5 Things My Lisp Taught Me About Overcoming
My mom took me to Scarborough Grace Hospital when I was 5-years old, to see what I called “the S doctor.” I got so mad at my mom and told her that I never wanted to go back. How dare this “DOCTOR” woman try and say that I am saying my S wrong. I watched Looney Tunes Regularly and in my eyes if Sylvester could get away with it so could I.
It was not until I got to elementary school that I started to regret not sticking with the “S doctor.” I quickly learned that I did not speak the way I was supposed to, and I was constantly made fun of. Don’t worry my story is NOT is not a sob story either because there is only one incident I can remember of it getting to me badly.
In 2015, I was home to do some public speaking in Toronto, and my dad mentioned to me how he can’t hear my lisp anymore. In the journey of overcoming this speech impediment, I learned some real life lessons.
Compensation Is a Funny Thing
All my life I spoke so fast that I often have to remind myself to slow down. People always thought it was because I was so full of energy but that was far from the truth.
I spoke fast to hide my lisp. I realize that if I talk quick enough, I roll over the S before you can even realize that there is an issue with the way that I was saying it.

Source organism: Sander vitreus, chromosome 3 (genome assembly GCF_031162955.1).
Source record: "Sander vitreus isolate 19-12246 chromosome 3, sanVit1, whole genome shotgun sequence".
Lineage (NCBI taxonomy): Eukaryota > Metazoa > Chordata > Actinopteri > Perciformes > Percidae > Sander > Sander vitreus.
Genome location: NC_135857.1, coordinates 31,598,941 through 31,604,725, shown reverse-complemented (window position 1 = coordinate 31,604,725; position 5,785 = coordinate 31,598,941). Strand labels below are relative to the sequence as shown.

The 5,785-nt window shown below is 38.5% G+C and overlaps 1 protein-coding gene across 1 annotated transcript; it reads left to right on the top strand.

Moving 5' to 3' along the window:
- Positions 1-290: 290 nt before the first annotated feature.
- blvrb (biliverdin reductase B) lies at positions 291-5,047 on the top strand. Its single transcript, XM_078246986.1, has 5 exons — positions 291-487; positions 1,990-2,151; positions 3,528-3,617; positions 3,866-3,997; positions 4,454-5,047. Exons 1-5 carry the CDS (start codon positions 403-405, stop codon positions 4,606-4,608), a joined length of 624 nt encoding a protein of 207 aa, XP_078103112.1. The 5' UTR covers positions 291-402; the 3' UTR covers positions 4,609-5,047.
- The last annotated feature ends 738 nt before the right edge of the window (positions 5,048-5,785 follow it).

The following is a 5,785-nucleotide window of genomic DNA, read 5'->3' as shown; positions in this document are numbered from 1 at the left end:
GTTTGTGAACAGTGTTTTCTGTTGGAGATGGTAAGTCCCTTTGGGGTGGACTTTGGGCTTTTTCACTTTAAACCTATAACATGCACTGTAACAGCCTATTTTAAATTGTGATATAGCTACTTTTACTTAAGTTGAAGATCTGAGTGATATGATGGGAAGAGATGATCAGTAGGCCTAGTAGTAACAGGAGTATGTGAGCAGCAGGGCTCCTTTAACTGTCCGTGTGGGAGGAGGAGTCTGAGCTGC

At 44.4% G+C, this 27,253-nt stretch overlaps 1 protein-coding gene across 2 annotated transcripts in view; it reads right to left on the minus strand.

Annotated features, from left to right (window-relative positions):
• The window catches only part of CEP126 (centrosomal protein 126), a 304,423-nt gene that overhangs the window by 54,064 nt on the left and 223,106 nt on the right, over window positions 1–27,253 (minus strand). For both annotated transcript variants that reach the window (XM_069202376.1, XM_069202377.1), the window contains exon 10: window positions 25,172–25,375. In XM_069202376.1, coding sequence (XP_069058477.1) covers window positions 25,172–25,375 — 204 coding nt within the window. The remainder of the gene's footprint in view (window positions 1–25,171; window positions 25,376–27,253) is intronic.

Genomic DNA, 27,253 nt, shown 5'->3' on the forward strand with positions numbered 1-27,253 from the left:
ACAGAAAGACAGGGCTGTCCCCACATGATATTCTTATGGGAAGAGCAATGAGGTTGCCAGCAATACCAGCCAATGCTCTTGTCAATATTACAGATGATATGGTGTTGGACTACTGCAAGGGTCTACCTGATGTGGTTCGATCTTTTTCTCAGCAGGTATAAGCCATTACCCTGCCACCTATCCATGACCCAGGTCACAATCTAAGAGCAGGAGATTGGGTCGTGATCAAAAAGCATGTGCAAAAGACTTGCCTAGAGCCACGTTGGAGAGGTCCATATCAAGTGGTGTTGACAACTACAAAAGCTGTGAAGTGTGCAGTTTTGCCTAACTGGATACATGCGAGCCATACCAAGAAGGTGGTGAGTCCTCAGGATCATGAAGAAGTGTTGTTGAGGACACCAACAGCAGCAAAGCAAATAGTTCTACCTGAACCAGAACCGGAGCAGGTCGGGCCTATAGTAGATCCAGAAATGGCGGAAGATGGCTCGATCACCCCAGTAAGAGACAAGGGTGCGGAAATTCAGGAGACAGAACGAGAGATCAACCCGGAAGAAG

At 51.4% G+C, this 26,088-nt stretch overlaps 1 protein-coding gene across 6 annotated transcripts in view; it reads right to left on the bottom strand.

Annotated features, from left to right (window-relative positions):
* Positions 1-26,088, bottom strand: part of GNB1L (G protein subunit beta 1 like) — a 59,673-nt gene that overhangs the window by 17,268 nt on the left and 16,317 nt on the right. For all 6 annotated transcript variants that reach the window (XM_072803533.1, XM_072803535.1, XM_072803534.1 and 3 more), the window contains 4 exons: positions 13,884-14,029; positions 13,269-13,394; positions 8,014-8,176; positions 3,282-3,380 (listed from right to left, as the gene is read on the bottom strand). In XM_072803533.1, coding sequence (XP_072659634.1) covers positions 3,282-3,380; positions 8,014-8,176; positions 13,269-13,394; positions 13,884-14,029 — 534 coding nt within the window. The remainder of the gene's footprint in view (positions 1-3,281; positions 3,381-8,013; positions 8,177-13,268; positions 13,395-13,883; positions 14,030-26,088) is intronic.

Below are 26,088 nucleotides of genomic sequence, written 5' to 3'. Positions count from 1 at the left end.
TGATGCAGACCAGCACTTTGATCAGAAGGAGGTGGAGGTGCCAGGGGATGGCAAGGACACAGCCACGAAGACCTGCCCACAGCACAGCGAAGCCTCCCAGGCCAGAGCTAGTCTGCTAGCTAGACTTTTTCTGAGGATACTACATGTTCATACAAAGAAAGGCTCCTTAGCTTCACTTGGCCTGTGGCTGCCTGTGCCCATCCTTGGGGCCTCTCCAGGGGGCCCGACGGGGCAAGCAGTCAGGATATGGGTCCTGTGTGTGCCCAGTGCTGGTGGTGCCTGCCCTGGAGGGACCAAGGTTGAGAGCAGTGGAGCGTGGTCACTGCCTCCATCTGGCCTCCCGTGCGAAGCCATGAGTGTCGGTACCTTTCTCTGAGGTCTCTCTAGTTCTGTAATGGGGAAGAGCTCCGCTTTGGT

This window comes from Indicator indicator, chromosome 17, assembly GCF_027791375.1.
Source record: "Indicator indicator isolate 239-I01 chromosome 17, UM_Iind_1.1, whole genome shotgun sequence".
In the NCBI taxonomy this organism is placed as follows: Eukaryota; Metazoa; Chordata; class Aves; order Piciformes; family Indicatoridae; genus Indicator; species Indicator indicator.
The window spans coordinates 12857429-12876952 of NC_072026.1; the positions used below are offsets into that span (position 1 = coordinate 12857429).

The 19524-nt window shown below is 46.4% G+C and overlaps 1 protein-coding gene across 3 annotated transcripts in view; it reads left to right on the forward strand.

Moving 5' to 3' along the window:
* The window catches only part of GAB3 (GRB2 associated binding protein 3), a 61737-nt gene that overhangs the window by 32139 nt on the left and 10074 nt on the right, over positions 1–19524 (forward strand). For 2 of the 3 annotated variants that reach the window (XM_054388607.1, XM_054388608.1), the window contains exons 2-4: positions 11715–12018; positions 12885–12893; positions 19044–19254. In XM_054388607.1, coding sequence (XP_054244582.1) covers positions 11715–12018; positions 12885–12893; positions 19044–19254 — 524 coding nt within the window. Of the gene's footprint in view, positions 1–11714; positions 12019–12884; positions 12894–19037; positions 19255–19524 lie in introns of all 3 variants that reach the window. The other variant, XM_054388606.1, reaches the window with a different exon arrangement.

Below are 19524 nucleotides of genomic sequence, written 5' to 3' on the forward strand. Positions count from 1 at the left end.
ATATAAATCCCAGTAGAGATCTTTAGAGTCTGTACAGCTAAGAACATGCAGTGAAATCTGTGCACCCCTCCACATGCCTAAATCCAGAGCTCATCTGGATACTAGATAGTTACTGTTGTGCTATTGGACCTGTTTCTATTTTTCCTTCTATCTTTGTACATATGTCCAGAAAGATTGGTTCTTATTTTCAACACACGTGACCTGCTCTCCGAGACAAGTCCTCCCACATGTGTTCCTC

In the process of doing this, it made me seem like this energy freak and because of that people enjoyed talking to me. The guy who felt inside like he spoke and wrote like an idiot ended up enjoying both.
I learned this in sports and life, our minds and bodies are amazing at compensating for issues. In the first Jurassic Park movie, Dr. Malcolm tells John that “Life will find a way” and that line is so fitting.
Be Comfortable With Who You Are
Learn to accept and love you as you get better. I loved to speak and write, and everywhere I turned someone was trying to stomp that fire I had inside.